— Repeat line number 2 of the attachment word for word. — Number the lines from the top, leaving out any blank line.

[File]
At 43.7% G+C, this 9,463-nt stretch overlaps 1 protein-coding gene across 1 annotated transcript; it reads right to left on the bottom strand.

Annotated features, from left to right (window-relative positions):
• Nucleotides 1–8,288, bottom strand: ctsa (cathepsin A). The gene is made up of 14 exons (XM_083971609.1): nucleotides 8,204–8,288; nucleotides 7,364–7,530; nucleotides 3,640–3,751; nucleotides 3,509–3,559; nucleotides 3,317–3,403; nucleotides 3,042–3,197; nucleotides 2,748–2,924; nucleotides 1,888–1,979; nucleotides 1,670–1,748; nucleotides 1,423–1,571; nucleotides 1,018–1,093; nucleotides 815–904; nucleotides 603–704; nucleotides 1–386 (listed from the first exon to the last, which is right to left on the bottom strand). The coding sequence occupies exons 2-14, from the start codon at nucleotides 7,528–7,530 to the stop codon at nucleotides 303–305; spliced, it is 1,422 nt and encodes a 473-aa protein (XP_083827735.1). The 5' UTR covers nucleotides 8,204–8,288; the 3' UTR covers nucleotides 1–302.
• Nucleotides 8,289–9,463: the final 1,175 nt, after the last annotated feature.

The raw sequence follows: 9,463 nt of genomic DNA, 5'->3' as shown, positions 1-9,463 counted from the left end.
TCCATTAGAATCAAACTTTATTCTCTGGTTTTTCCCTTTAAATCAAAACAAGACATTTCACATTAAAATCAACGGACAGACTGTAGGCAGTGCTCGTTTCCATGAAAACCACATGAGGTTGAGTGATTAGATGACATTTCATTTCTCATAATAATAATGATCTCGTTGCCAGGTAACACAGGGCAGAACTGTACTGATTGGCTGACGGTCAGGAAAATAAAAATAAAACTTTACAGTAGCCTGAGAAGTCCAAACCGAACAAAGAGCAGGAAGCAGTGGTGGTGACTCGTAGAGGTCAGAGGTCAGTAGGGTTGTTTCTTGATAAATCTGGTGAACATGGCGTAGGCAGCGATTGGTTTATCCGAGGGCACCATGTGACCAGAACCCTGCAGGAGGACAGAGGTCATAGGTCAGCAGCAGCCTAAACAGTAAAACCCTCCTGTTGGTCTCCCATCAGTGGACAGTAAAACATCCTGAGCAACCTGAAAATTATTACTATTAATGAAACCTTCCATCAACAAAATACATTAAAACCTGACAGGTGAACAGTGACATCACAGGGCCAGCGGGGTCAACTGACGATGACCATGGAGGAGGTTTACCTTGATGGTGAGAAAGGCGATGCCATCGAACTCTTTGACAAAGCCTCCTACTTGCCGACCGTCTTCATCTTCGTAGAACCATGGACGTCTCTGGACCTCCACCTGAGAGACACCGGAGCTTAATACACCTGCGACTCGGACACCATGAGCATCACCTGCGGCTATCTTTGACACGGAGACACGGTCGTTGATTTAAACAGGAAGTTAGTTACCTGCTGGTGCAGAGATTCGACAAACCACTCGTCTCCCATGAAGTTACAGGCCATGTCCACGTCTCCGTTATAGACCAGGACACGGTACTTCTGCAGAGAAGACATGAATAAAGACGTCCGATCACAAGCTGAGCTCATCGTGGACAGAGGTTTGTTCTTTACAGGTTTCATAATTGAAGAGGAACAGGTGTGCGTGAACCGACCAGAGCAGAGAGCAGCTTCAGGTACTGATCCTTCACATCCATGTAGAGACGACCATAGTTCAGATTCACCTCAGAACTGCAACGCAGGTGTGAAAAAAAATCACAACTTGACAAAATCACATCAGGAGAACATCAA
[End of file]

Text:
Annotated features, from left to right (window-relative positions):